African Export-Import Bank (Afreximbank) on Monday announced plans to make available $40 billion over the next five years to provide the much needed financing for the African Continental Free Trade Agreement (AfCFTA).
Eric Intong, regional chief operating officer, Anglophone West Africa Afreximbank, said this at the opening ceremony of Nigeria Export Promotion Council (NEPC)/AFRIEXIM programme on “How to Export under AFCTA” held in Abuja.
Intong noted that the said sum which is expected to boost intra-African trade and investment financing is twice the amount of $20 disbursed in the last four years. He disclosed that Intra-African trade financing constitutes about 30 percent of the total bank’s assets.
He further explained that the ‘How to Export with AfCFTA‘ programme is aimed at increasing awareness of the opportunities brought by AfCFTA, improving export skills of exporters, tackling challenges of exporters and promoting the use of trade support services.
He informed that the programme is being piloted in three countries to include, Cote d’Ivoire, Nigeria and Rwanda.
The operating officer reiterated the commitment of the bank to the full implementation of AfCFTA, adding that it is already implementing a number of programmes and initiatives in collaboration with the African Union, AfCFTA secretariat, AfDB and other pan-African organizations.
Olusegun Awolowo, executive director/CEO, NEPC in his address described the timing of the workshop as apt due to the impact of the COVID-19 pandemic on SMEs exporters, trade support institutions and global buyers.
The CEO, who was represented by William Ezeagu, director, product development said, “This workshop necessitates the need to develop new strategies and innovations. In this regard, the collaborative efforts with the international trade centre (ITC) and AFREXIMBANK has made this programme possible.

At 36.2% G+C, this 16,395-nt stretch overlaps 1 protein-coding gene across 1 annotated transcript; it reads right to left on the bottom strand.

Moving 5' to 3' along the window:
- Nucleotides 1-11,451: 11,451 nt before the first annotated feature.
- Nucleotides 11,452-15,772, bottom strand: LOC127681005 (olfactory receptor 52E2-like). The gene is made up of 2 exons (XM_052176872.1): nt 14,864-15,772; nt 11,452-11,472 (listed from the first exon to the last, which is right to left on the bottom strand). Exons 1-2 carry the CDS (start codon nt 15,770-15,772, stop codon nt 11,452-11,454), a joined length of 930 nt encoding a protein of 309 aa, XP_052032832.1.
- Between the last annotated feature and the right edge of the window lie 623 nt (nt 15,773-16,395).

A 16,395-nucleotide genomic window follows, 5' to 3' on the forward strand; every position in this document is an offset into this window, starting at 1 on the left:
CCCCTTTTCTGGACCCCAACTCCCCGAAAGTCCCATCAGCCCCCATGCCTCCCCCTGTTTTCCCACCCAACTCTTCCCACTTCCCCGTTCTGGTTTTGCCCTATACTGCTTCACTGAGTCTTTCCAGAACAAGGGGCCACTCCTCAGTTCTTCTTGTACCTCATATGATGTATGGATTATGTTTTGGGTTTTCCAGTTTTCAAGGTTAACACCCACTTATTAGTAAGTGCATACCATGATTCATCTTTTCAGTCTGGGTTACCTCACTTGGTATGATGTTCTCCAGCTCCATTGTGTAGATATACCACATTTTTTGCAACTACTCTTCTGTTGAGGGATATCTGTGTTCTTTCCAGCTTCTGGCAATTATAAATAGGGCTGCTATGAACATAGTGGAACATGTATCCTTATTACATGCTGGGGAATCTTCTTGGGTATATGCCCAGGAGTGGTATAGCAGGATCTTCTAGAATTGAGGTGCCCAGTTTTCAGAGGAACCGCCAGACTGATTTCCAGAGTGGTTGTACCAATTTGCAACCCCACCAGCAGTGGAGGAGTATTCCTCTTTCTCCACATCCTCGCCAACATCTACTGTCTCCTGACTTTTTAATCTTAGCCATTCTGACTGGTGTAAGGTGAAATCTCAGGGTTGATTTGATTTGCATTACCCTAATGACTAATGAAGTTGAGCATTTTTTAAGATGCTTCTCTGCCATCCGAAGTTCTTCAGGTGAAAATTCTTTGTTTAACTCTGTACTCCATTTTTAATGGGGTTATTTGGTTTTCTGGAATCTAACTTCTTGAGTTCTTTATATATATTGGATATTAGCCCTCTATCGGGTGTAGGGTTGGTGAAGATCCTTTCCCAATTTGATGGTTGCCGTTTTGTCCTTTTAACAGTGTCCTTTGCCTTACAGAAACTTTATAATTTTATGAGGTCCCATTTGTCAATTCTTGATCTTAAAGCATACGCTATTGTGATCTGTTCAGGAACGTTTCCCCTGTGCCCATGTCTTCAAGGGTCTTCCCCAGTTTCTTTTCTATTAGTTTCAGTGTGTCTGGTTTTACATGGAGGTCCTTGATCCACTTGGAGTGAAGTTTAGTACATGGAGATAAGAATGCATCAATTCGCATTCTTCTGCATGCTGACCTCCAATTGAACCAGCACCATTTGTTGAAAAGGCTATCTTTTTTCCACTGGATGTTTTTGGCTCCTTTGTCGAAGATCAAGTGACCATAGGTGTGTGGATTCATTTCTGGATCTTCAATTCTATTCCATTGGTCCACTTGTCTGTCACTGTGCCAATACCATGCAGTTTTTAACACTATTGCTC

“The relationship is already yielding positive result as demonstrated by the number of SMEs that benefitted from the online training sessions preceding this national workshop.”
He added that the workshop will critically analyse exporters needs and challenges, export readiness, and critical issues on transport corridors, documentary requirements, logistics and compliance to rules of origin among others.
SME owners present at the workshop lamented that some of the biggest challenges they face include, access to raw materials, funding among others.
Yakubu Isah an Agropreneur into processing of agricultural products such as ‘ogbono’, ‘Egusi’,
‘Okpa’ among decried that raw materials for production are scarce and expensive due to insecurity.
He said, “Our challenges are enormous. Right now, the herders/farmers’ clashes and are affecting us. Raw materials are now expensive in the market and we find it difficult to produce.
“We decided to become farmers ourselves, but it is not enough to meet up with production for export. Raw materials and finance are the major challenges we are facing” he said.
On funding, he noted that government interventions to MSMEs are helpful but inadequate. He also said finding is needed to improve packaging to meet standards.
Also speaking, another entrepreneur, Tunde Odunuga said, “We process cashew nuts and we aim to expand export, but sourcing for raw materials is our biggest challenge; this is largely due to insecurity.
“The available material is hardly enough for local consumption.”
Obianuju Okpo, an entrepreneur into honey production siad scaling up production was key to effectively benefit from AfCFTA and expressed optimism to develop capacity at the workshop.
“Right now, our capacity is 3 tons a month, but we are looking at doing 10 tons a month for export. We need to improve on our capacity to produce raw materials to venture into AfCFTA”, she said.
The workshop also featured exhibition of made-in-Nigeria products.